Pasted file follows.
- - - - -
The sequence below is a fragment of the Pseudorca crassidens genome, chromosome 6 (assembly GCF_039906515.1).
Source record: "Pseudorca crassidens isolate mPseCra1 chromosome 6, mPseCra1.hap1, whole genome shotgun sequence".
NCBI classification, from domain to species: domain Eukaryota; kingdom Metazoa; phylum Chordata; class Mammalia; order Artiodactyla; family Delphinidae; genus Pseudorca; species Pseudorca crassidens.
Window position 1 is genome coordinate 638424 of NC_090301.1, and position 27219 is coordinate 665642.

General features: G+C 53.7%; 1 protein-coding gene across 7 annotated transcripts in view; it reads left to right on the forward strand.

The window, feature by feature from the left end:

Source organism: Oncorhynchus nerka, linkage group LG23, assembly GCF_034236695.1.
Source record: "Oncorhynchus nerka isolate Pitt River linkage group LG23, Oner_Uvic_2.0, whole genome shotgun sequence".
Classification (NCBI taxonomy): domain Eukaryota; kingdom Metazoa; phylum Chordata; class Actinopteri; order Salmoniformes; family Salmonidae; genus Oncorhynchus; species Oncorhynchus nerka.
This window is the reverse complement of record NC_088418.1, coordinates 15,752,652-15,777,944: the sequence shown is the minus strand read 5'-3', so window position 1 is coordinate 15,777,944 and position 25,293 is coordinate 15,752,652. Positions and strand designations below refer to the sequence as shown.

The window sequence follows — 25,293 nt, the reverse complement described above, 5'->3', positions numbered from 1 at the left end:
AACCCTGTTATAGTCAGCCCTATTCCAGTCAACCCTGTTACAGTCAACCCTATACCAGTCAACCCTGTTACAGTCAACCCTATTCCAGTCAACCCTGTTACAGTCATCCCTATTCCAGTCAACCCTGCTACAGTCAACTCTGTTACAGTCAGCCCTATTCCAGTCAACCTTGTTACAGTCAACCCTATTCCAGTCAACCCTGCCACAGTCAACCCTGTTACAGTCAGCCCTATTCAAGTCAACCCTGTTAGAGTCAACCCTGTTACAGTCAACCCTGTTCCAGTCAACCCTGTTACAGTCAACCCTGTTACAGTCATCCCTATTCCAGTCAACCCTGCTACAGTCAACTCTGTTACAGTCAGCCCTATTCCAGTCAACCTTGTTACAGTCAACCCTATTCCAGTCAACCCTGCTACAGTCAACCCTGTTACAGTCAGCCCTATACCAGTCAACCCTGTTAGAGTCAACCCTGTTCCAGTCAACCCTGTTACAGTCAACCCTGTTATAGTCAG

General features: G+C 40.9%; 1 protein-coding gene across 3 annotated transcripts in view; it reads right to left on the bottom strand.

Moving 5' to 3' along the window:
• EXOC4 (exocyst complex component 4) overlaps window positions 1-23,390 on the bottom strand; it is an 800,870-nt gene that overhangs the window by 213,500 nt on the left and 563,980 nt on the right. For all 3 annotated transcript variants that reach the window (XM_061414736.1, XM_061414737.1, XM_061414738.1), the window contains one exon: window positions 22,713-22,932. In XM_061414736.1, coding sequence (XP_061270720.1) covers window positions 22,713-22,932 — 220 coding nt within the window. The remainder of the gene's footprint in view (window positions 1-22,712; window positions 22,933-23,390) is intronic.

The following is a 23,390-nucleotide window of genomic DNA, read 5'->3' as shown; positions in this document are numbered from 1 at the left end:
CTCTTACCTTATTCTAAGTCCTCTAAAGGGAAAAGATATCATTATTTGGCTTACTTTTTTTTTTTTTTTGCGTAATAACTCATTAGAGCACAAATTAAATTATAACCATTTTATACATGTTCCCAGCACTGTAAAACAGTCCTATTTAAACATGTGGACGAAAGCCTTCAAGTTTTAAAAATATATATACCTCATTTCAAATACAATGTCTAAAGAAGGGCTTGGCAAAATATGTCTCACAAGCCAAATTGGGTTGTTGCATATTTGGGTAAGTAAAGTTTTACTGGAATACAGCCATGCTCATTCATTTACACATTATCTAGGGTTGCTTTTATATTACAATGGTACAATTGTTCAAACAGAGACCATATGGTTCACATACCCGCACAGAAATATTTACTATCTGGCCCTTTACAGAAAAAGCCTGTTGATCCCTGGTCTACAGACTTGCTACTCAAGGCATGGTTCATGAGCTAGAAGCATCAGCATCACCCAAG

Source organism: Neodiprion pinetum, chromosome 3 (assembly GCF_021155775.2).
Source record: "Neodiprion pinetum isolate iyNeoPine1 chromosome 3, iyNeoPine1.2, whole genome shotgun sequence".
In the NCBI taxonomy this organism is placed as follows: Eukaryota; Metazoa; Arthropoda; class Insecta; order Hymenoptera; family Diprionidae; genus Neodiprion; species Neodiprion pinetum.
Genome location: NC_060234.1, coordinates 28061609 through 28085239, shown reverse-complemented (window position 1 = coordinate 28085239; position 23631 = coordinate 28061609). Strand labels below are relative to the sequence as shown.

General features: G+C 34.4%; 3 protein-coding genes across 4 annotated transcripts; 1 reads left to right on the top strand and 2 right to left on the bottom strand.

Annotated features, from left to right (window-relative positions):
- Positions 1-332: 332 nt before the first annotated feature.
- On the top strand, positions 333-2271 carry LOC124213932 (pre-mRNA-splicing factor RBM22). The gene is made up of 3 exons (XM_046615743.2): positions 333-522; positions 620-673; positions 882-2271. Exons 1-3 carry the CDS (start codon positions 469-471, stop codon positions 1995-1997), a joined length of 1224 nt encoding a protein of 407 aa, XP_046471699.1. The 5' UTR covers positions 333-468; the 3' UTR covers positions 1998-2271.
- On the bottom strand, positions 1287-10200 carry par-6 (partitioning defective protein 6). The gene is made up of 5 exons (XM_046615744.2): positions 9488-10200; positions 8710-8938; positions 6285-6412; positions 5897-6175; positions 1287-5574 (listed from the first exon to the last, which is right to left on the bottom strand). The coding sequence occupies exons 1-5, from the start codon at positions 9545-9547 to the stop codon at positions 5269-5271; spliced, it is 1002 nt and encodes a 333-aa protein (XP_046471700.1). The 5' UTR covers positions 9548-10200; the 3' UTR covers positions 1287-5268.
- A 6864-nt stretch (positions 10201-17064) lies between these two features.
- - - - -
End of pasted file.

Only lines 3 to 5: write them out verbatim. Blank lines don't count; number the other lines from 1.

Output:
NCBI classification, from domain to species: domain Eukaryota; kingdom Metazoa; phylum Chordata; class Mammalia; order Artiodactyla; family Delphinidae; genus Pseudorca; species Pseudorca crassidens.
Window position 1 is genome coordinate 638424 of NC_090301.1, and position 27219 is coordinate 665642.

General features: G+C 53.7%; 1 protein-coding gene across 7 annotated transcripts in view; it reads left to right on the forward strand.